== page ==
" We were told that Byrne had been firing, and was in great spirits, boasting of what the gang was going to do. The work was hot, and he went to the counter for a drink. Finding that the weight of the armour prevented him throwing back his head to swallow the liquor he lifted the apron-shaped plate with one hand while with the other he lifted the glass to his mouth. In this attitude a chance bullet struck him in the groin, and spinning around once he fell dead "
As Mc Intyre scrambled through the bush on Kennedy's horse, he was hit on the head by a branch, and fell off. He crawled into a Wombat hole for the night, also he removed his boots in fear of tracks.
As he lay in the wombat hole, he wrote in his diary, and at dawn he began his slow walk back to Mansfield, and finally got there at around 6pm that night, one day after the gun-fight at Stringybark. He blurted out his story. The Kelly gang were now men on the run.
The gang spurred their horses back towards Greta, and returned home, after Margaret and possibly Kate Kelly, tended to Dan's shot shoulder, they headed off, towards the mighty Murray River.
With the help of Aaron Sherritt, the gang pushed to cross the Murray River, boarding the colonies New South Wales and Victoria, , which was already in full flood, they were without success, and spurred back towards Greta.
After eight days on the run, the gang were back at Ned and Dan's small cottage in Greta, with Mrs Kelly gone, it must have been a big change. And that visit back home, must have had some affect on Joe and the gang, and they decided to stick to the well-known ranges, where they could hide from the officers of justice.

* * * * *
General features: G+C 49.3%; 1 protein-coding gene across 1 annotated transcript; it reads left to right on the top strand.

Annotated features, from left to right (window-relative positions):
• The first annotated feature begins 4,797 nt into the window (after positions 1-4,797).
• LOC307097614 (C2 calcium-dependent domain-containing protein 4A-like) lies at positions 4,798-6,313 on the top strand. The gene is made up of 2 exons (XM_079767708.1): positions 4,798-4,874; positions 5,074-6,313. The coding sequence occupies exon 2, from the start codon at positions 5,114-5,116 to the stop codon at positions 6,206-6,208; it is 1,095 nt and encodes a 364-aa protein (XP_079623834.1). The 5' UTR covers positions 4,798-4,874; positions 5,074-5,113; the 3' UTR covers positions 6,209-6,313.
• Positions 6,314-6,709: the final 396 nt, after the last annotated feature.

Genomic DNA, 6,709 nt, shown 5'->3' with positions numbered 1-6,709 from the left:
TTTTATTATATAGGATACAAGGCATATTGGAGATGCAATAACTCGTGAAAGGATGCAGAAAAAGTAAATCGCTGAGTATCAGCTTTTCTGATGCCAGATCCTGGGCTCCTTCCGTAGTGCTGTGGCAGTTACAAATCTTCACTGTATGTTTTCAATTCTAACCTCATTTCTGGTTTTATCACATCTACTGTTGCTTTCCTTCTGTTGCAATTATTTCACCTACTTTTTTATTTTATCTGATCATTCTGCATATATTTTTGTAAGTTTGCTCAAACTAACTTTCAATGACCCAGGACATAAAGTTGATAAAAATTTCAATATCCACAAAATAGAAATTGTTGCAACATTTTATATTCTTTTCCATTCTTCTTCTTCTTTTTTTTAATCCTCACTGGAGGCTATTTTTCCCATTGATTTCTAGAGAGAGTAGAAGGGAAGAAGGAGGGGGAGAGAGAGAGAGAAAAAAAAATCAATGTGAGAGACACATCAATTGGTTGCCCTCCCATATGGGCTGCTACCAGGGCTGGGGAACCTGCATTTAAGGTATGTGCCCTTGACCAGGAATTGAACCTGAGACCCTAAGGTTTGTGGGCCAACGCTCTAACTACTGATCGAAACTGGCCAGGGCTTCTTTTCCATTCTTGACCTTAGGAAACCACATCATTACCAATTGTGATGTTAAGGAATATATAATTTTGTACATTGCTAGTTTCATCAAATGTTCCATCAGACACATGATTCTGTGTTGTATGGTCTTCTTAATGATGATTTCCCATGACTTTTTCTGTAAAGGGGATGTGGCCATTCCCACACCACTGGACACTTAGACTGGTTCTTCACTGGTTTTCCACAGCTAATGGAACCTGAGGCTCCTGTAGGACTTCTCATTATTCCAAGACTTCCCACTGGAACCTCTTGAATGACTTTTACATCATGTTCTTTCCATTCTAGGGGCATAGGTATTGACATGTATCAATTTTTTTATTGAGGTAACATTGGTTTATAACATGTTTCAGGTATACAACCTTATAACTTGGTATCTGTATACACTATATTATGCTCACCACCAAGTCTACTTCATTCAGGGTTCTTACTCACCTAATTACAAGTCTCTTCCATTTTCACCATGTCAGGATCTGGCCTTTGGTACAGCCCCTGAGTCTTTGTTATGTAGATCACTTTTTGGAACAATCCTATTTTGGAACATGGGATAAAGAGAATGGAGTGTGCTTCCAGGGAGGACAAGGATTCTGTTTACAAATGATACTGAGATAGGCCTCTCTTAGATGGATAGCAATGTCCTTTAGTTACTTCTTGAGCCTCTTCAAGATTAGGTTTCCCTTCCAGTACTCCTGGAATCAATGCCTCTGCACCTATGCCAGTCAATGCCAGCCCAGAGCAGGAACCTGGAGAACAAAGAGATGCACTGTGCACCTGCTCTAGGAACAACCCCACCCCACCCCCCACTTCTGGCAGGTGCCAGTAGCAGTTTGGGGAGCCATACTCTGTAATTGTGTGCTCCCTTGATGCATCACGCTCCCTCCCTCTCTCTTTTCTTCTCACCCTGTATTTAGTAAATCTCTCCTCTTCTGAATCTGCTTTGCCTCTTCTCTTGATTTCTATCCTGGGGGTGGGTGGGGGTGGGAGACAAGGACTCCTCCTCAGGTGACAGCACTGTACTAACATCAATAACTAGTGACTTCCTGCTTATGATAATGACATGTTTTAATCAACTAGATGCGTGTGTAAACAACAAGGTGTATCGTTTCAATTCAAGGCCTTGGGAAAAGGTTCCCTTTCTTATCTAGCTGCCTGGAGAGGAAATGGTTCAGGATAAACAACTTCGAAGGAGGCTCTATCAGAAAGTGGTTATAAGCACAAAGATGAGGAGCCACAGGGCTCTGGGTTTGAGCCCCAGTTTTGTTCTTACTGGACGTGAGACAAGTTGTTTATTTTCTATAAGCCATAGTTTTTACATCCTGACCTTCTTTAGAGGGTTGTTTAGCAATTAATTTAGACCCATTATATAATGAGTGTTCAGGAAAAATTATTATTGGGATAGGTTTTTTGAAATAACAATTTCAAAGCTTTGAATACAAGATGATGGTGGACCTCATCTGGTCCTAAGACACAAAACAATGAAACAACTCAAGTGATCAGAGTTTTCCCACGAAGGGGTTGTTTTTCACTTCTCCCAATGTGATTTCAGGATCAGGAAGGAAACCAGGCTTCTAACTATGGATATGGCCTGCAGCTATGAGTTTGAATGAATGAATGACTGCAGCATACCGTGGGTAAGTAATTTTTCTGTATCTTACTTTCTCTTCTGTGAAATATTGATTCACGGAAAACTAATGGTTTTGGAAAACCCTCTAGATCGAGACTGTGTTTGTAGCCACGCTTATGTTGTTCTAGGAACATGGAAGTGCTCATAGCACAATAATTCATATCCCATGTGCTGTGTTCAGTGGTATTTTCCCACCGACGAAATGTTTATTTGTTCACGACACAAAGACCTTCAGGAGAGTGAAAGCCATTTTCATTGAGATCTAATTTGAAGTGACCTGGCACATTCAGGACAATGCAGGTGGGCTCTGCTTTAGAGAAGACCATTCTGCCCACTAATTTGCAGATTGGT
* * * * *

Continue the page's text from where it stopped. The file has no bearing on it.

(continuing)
Hence, on the 12th of November, the gang, were to surrender themselves, to the Mansfield Courthouse, after this date if the gang did not arrive at the Mansfield Courthouse, they would be declared outlaws.
The 12th of November came, and went, without sign of the Kelly gang in Mansfield. Three days later, on the 15th of November 1878, the gang were declared outlaws, and possibly the gang didn't even know that they were to be declared outlaws, perhaps it came in the delivery of Tom Lloyd as he bought the gang supplies in the ranges that afternoon.
During mid November Maggie Kelly had become quite an active Kelly sympathizer, she baked bread " In such quantities it could not have been for the ordinary family " Every night she would ride out to the gang's hiding place, on her horse " White-Foot "
Money, was a huge factor, that the gang were almost out of, after some decisions, the gang finally decided on the Euroa bank to be the site of the first Kelly gang robbery. On Sunday the 8th of December, Joe rode into Euroa and met up with long-time Kelly sympathizer, Ben Gould, Ben had got his cart bogged near the Eleven Mile creek, where the Kelly's lived. Ned explains the events of first meeting Ben and the problems he brought with him:
" In or about the spring of 1870 the ground was very soft a hawker named Mr Gould got his waggon bogged between Greta and my mother's house on the eleven mile creek, the ground was that rotten it would bog a duck in places so Mr. Gould had abandon his waggon for fear of loosing his horses in the spewy ground. he was stopping at my Mother's awaiting finer or dryer weather Mr. McCormack and his wife. hawkers also were camped in Greta the mosquitoes were very bad which they generally are in a wet spring and to help them Mr. Johns had a horse called Ruita Cruta although a gelding was as clever as old Wombat or any other Stallion at running horses away and taking them on his beat which was from Greta swamp to the seven mile creek consequently he enticed McCormack's horse away from Greta.
Mr. Gould was up early feeding his horses heard a bell and seen McCormack horses for he knew the horse well he sent his boy to take him back to Greta. When McCormack's got the horse they came straight out to Goold and accused him of working the horse; this was false, and Goold was amazed at the idea I could not help laughing to hear Mrs. McCormack accusing him of using the horse after him being so kind as to send his boy to take him from the Ruta Cruta and take him back to them.